How Will History Remember the Wii U?
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There’s a saying about how we don’t truly appreciate things we have until they’re gone. I have a feeling that, eventually, this will apply to the Wii U. Technology is almost always fascinating in retrospect, and this especially holds true when you’re talking about tech used for entertainment. It’s partially why retro game collecting is so popular lately. We already know the Wii U library has some great games on it. That’s why so many are being ported over to the Switch. But there will be little bells and whistles lost in translation, and ultimately to time. The unique features of the Wii U, combined with its evergreen software and even its relative scarcity, will likely cause the ill-fated console to be looked back upon fondly, and more crucially, skyrocket in price in the collectors’ market.

It's not controversial to suggest the Wii U was kind of a failure. It wasn’t catastrophic in the way of, say, the Virtual Boy, but it was more like a Dreamcast or Sega Saturn kind of situation. Obviously with less severe consequences, but Nintendo got out of Dodge while the going was still good and jumped into a new idea. The new idea was a good idea, and here we are. Interestingly enough, a decent chunk of the Wii U’s library is turning into ports of Wii U games, games that were legitimately very good but cursed by unpopular hardware. Flagship games like Donkey Kong Country: Tropical Freeze and Mario Kart 8 did as well as they could, but a sinking ship is a sinking ship. Now, these games are getting a deserved second chance.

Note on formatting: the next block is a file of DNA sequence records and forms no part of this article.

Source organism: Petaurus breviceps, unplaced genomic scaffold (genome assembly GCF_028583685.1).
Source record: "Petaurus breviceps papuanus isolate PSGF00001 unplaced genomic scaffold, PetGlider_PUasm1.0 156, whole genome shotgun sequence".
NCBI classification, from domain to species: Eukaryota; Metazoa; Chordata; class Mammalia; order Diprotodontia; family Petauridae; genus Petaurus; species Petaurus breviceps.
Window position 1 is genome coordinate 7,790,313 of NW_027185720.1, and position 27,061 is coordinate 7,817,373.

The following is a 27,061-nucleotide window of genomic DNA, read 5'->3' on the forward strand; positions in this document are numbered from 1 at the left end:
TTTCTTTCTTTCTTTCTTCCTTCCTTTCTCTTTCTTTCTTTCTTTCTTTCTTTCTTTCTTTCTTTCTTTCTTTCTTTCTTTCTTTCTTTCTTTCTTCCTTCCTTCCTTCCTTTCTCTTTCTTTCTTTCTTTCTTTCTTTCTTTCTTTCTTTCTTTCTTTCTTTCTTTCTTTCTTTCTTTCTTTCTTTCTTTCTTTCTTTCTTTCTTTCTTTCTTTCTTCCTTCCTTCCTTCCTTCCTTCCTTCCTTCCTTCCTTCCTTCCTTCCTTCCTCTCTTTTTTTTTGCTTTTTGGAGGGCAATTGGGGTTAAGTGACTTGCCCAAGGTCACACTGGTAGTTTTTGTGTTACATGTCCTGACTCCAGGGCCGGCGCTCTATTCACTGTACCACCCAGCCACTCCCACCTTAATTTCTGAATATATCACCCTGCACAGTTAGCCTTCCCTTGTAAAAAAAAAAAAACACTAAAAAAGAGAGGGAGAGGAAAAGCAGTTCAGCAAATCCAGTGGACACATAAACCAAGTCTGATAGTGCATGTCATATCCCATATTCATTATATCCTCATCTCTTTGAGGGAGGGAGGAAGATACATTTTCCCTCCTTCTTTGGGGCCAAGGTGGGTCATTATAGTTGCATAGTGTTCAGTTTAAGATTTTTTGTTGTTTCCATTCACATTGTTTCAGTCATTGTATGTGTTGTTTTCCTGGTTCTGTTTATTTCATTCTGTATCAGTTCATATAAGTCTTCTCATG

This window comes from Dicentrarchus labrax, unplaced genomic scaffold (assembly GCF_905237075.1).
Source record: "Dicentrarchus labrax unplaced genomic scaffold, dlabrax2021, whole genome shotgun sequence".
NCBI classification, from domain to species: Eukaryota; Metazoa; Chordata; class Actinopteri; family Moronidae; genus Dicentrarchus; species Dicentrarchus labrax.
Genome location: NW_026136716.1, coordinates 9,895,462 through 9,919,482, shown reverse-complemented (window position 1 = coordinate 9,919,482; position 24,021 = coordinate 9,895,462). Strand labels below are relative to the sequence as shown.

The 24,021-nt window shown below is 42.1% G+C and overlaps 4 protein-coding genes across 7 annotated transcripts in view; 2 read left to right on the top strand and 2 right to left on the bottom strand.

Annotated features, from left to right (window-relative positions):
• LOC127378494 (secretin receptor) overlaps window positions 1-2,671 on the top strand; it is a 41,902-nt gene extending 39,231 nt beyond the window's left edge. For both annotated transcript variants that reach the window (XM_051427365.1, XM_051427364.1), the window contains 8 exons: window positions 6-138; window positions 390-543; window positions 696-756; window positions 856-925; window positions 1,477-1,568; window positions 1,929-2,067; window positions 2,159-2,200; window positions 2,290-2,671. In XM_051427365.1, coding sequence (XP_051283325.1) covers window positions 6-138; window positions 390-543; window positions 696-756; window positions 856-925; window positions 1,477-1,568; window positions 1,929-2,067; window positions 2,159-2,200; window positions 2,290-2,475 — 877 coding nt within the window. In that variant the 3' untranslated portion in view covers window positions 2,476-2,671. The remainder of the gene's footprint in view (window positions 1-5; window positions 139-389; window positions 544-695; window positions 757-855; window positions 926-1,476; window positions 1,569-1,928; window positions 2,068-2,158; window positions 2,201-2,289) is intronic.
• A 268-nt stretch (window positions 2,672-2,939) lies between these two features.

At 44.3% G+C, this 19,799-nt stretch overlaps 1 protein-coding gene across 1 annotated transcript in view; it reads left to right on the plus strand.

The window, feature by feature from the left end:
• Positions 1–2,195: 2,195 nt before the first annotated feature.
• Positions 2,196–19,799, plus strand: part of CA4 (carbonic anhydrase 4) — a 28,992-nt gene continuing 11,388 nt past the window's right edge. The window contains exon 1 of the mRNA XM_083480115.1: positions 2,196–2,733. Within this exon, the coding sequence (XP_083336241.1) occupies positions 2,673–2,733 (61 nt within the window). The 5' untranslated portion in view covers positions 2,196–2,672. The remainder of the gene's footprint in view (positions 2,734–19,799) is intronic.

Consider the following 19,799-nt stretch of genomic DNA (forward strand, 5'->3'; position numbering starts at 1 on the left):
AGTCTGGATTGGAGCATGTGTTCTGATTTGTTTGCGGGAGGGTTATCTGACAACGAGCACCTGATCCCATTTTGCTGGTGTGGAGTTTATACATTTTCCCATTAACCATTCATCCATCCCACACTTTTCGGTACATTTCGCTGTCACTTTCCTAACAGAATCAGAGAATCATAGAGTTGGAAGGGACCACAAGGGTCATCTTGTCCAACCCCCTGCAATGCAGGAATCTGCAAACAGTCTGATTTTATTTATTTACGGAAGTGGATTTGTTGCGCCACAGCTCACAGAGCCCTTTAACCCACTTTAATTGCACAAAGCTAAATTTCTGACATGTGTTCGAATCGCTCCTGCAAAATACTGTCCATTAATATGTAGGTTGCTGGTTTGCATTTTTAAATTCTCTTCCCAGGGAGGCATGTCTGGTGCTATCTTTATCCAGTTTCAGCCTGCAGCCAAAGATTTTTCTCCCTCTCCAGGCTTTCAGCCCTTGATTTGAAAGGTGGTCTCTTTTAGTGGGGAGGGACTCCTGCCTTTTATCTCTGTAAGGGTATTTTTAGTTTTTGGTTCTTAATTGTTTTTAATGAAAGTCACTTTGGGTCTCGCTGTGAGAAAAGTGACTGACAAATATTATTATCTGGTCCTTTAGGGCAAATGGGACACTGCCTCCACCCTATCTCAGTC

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But some of these games aren’t quite the same without the Wii U. Sure, many of these games just had off-TV play, which is a moot point with the hybrid nature of the Switch. But other Switch games made use of the second screen, even if it was something as relatively minor as moving HUD elements off the screen and onto the tablet. Other games like Tokyo Mirage Sessions, not confirmed or anything (but I totally hope it does show back up), had actual integration with the second screen that prevented off-TV play entirely. Other games, like Mario Kart 8, have totally different features. Even if arguably inferior, they’re still different. And different drives demand… in hindsight.

This brings me to my point about the secondhand market. The Wii U is not popular now and wasn’t popular when it was new. Some people dismiss it entirely, while other people reluctantly put it over as some neat tech that ultimately fell short for its various reasons. But five, ten years down the line, collectors will probably start wanting to have one for the sake of having one. Not every game will come to the Switch. People who never had one, but have a rekindled interest in Nintendo generally, might grow curious. Hell, people buy Virtual Boys now.

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When that kind of history-driven demand gradually grows over time, the supply of the hardware, cut off so early in its life, will diminish. This will drive up prices on the secondhand market. All the unique hardware and pieces will be difficult to upkeep and impossible to replace. This will drive the price up too. Games with super low print runs will go insane. Bayonetta 1 on disc? Tokyo Mirage Sessions if it doesn’t get ported? What about that Sonic and Mario game that already fetches a higher price? These games will go way up as they become even more difficult to find.

Hindsight is often kinder to weird video game stuff. People get curious, and when the stakes are lower (ugh, console wars), people are more likely to treat bad mistakes like intriguing historical canon. People today look fondly at the Virtual Boy, the Saturn, the Dreamcast, the Neo Geo, so on and so forth. The novelty factor, the distinct hardware, the solid if not great first party software lineup, all of these factors will come into play and cause retro game collectors to look back on the Wii U in a more positive light. And it won’t be cheap to go back.

Lucas White
Lucas White
@HokutoNoRucas

Contributing Writer
Date: 01/16/2018

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